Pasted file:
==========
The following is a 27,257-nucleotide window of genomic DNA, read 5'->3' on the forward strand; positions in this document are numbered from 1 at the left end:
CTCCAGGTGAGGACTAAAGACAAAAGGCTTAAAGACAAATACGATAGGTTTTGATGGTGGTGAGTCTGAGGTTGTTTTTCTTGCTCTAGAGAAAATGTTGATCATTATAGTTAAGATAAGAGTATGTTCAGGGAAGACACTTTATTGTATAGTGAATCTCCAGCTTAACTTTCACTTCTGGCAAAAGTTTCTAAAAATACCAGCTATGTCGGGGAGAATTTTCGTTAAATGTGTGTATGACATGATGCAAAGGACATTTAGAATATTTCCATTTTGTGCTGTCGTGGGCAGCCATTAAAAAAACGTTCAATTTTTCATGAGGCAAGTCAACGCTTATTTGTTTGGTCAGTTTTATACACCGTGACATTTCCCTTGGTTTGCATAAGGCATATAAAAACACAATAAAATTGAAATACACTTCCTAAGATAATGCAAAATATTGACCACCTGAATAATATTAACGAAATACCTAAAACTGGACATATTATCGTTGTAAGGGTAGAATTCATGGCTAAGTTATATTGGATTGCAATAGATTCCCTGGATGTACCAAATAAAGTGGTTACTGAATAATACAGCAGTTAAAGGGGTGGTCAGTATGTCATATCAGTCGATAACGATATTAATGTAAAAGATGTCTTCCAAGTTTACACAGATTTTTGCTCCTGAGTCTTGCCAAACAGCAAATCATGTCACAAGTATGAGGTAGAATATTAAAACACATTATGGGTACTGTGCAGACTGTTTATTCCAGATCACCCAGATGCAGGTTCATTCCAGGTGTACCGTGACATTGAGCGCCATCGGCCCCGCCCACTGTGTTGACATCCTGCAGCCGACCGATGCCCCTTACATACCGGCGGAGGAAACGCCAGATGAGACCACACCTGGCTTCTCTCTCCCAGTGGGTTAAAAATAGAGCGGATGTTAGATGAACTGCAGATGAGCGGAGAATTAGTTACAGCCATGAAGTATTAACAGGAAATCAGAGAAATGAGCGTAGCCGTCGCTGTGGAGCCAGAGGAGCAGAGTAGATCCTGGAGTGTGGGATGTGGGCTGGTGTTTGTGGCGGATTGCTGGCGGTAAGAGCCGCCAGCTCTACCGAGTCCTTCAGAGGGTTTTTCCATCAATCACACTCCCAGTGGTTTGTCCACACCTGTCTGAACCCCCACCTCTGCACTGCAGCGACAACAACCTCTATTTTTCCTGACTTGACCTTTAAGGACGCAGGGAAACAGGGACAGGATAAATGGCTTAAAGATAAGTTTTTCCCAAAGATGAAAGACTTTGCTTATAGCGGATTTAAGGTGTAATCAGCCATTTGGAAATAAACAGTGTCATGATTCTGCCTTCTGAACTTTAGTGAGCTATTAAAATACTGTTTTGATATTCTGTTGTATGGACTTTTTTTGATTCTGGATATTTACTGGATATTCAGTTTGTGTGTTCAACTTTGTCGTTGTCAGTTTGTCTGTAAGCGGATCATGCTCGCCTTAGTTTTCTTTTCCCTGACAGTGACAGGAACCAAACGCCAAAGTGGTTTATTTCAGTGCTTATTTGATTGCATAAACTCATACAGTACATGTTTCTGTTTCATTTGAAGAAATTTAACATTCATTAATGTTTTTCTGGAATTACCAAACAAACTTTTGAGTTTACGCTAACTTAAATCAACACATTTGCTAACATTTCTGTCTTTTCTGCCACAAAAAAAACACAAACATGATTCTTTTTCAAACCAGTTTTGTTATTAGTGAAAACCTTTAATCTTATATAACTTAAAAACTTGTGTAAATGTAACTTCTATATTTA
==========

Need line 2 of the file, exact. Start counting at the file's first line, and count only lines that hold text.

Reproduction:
CTCCAGGTGAGGACTAAAGACAAAAGGCTTAAAGACAAATACGATAGGTTTTGATGGTGGTGAGTCTGAGGTTGTTTTTCTTGCTCTAGAGAAAATGTTGATCATTATAGTTAAGATAAGAGTATGTTCAGGGAAGACACTTTATTGTATAGTGAATCTCCAGCTTAACTTTCACTTCTGGCAAAAGTTTCTAAAAATACCAGCTATGTCGGGGAGAATTTTCGTTAAATGTGTGTATGACATGATGCAAAGGACATTTAGAATATTTCCATTTTGTGCTGTCGTGGGCAGCCATTAAAAAAACGTTCAATTTTTCATGAGGCAAGTCAACGCTTATTTGTTTGGTCAGTTTTATACACCGTGACATTTCCCTTGGTTTGCATAAGGCATATAAAAACACAATAAAATTGAAATACACTTCCTAAGATAATGCAAAATATTGACCACCTGAATAATATTAACGAAATACCTAAAACTGGACATATTATCGTTGTAAGGGTAGAATTCATGGCTAAGTTATATTGGATTGCAATAGATTCCCTGGATGTACCAAATAAAGTGGTTACTGAATAATACAGCAGTTAAAGGGGTGGTCAGTATGTCATATCAGTCGATAACGATATTAATGTAAAAGATGTCTTCCAAGTTTACACAGATTTTTGCTCCTGAGTCTTGCCAAACAGCAAATCATGTCACAAGTATGAGGTAGAATATTAAAACACATTATGGGTACTGTGCAGACTGTTTATTCCAGATCACCCAGATGCAGGTTCATTCCAGGTGTACCGTGACATTGAGCGCCATCGGCCCCGCCCACTGTGTTGACATCCTGCAGCCGACCGATGCCCCTTACATACCGGCGGAGGAAACGCCAGATGAGACCACACCTGGCTTCTCTCTCCCAGTGGGTTAAAAATAGAGCGGATGTTAGATGAACTGCAGATGAGCGGAGAATTAGTTACAGCCATGAAGTATTAACAGGAAATCAGAGAAATGAGCGTAGCCGTCGCTGTGGAGCCAGAGGAGCAGAGTAGATCCTGGAGTGTGGGATGTGGGCTGGTGTTTGTGGCGGATTGCTGGCGGTAAGAGCCGCCAGCTCTACCGAGTCCTTCAGAGGGTTTTTCCATCAATCACACTCCCAGTGGTTTGTCCACACCTGTCTGAACCCCCACCTCTGCACTGCAGCGACAACAACCTCTATTTTTCCTGACTTGACCTTTAAGGACGCAGGGAAACAGGGACAGGATAAATGGCTTAAAGATAAGTTTTTCCCAAAGATGAAAGACTTTGCTTATAGCGGATTTAAGGTGTAATCAGCCATTTGGAAATAAACAGTGTCATGATTCTGCCTTCTGAACTTTAGTGAGCTATTAAAATACTGTTTTGATATTCTGTTGTATGGACTTTTTTTGATTCTGGATATTTACTGGATATTCAGTTTGTGTGTTCAACTTTGTCGTTGTCAGTTTGTCTGTAAGCGGATCATGCTCGCCTTAGTTTTCTTTTCCCTGACAGTGACAGGAACCAAACGCCAAAGTGGTTTATTTCAGTGCTTATTTGATTGCATAAACTCATACAGTACATGTTTCTGTTTCATTTGAAGAAATTTAACATTCATTAATGTTTTTCTGGAATTACCAAACAAACTTTTGAGTTTACGCTAACTTAAATCAACACATTTGCTAACATTTCTGTCTTTTCTGCCACAAAAAAAACACAAACATGATTCTTTTTCAAACCAGTTTTGTTATTAGTGAAAACCTTTAATCTTATATAACTTAAAAACTTGTGTAAATGTAACTTCTATATTTA